Did you know.....there are 600,000 people living in the UK with epilepsy? Information below courtesy of… https://t.co/5xdmQtSiW3
Plans to axe the four-hour target currently in place in A&E departments across the country have been unveiled by NHS bosses this week.
At present, NHS hospitals aim to see 95% of all patients visiting Accident & Emergency departments within an average time of four hours. This target, introduced in 2004, has not been met since 2015 and there are fears that hospitals are motivated by this target rather than doing what is best for the patient.
According to NHS England however, the new target will aim for those suffering with heart attacks, acute asthma, sepsis and strokes to be prioritised and seen within an hour.
Changes to waiting times for planned operations, cancer and mental health are also being revised, after the Prime Minister called for a review into NHS England’s targets last year.
Average waiting times for planned operations such as knee and hip replacements will be introduced – the current target is for 92% of patients to be seen within an 18-week period and has not been met in over 3 years. Cancer targets will be also simplified. The NHS plan to introduce two key targets for treatment (not currently measured), which will start on top of the incoming ’28-day goal’ for cancer diagnosis.
In terms of mental health care, new targets will be introduced with the aim of ensuring that individuals who require urgent crisis care within the community will receive this in 24-hours. Furthermore, access to other community mental health services will be expected in four weeks, for both adults and children.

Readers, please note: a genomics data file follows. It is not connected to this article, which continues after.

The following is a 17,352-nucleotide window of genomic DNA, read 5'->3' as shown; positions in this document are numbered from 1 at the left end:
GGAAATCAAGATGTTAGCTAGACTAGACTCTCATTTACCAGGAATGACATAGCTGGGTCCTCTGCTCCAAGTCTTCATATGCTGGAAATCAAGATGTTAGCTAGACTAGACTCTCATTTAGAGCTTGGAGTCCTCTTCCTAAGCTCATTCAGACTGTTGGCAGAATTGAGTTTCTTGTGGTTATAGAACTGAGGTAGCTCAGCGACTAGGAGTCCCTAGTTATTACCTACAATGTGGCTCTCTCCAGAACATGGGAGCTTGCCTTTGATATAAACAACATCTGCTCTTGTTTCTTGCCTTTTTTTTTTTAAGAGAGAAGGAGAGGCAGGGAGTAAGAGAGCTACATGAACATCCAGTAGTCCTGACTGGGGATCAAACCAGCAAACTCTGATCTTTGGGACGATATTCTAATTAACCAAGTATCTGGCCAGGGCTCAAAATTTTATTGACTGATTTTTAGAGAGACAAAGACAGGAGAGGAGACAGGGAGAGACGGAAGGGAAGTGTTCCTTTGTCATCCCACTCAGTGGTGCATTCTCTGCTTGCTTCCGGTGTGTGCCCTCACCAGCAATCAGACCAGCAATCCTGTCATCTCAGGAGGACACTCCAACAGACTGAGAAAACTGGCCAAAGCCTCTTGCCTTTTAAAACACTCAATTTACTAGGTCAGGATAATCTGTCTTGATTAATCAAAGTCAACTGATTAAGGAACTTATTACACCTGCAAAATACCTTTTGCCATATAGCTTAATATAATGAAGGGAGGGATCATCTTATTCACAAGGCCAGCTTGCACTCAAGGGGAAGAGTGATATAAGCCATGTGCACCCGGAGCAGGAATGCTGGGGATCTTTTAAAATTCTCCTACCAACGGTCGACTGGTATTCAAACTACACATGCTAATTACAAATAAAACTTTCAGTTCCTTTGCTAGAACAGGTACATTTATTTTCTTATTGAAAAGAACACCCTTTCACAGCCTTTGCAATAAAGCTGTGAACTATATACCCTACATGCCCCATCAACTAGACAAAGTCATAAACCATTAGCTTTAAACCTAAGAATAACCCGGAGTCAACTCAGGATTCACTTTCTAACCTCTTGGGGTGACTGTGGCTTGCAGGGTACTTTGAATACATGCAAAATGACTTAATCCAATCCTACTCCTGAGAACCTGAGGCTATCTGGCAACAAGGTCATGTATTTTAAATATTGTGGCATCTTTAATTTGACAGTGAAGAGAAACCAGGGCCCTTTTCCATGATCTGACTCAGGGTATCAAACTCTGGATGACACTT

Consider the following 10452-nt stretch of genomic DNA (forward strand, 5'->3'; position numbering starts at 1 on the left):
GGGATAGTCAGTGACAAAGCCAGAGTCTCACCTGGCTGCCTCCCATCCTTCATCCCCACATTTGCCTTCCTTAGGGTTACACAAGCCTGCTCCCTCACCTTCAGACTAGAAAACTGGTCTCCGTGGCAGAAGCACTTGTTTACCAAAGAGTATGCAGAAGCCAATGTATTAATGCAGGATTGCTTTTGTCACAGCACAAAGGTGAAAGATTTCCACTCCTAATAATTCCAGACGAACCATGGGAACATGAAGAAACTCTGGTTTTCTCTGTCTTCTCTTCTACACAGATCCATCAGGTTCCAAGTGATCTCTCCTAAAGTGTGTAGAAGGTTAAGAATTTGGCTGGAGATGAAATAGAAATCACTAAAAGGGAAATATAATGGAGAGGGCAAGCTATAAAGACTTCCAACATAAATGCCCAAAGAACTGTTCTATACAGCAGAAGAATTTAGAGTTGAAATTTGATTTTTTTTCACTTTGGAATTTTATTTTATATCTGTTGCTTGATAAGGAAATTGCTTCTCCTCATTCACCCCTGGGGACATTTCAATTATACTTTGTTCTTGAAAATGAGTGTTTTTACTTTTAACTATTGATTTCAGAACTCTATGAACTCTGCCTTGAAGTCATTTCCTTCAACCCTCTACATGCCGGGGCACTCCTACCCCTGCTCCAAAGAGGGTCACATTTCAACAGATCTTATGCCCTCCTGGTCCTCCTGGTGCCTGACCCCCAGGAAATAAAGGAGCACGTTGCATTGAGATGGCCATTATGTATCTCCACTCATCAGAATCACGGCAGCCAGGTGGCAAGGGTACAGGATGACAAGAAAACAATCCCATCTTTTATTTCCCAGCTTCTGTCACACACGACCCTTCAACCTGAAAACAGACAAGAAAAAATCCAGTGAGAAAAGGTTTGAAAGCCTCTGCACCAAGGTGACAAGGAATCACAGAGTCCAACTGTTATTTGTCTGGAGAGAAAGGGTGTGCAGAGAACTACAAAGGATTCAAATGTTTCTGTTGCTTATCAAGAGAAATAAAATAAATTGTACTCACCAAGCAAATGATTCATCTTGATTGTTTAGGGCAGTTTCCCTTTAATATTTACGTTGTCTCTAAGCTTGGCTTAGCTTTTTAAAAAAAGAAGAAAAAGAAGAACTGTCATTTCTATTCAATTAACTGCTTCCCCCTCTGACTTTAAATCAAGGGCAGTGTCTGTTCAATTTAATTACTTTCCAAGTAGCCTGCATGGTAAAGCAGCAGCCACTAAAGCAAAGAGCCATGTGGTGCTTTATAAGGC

Stephen Powis, medical director for NHS England, has welcomed the review and said:
"Now is the right time to look again at the old targets, which have such a big influence on how care is delivered, to make sure they take account of the latest treatments and techniques and support, not hinder, staff to deliver the kind of responsive, high-quality services that people want to see."
Pilot trials will take place throughout the rest of 2019 and if successful, the changes could be introduced as early as 2020.
Although the four hour target was introduced fifteen years ago, we are all familiar with news headlines telling us that the NHS consistently fail to meet these. The NHS are now proposing to review the target and to ensure that patients with serious acute conditions are seen within an hour; I may be missing something but each hospital already has priority categories (colour coded or numerical, known as 'A&E Initial Assessment Triage Categories') which provides for a one hour target for the critically ill. I am unclear how this review will improve care for those patients.
Helen Dolan is a Senior Partner and Head of Clinical Negligence here at Potter Rees Dolan. Should you have any queries about clinical negligence issues, or indeed any other aspect of this article and wish to speak to Helen or any other member of the team, please contact us on 0161 237 5888 or contact Helen directly.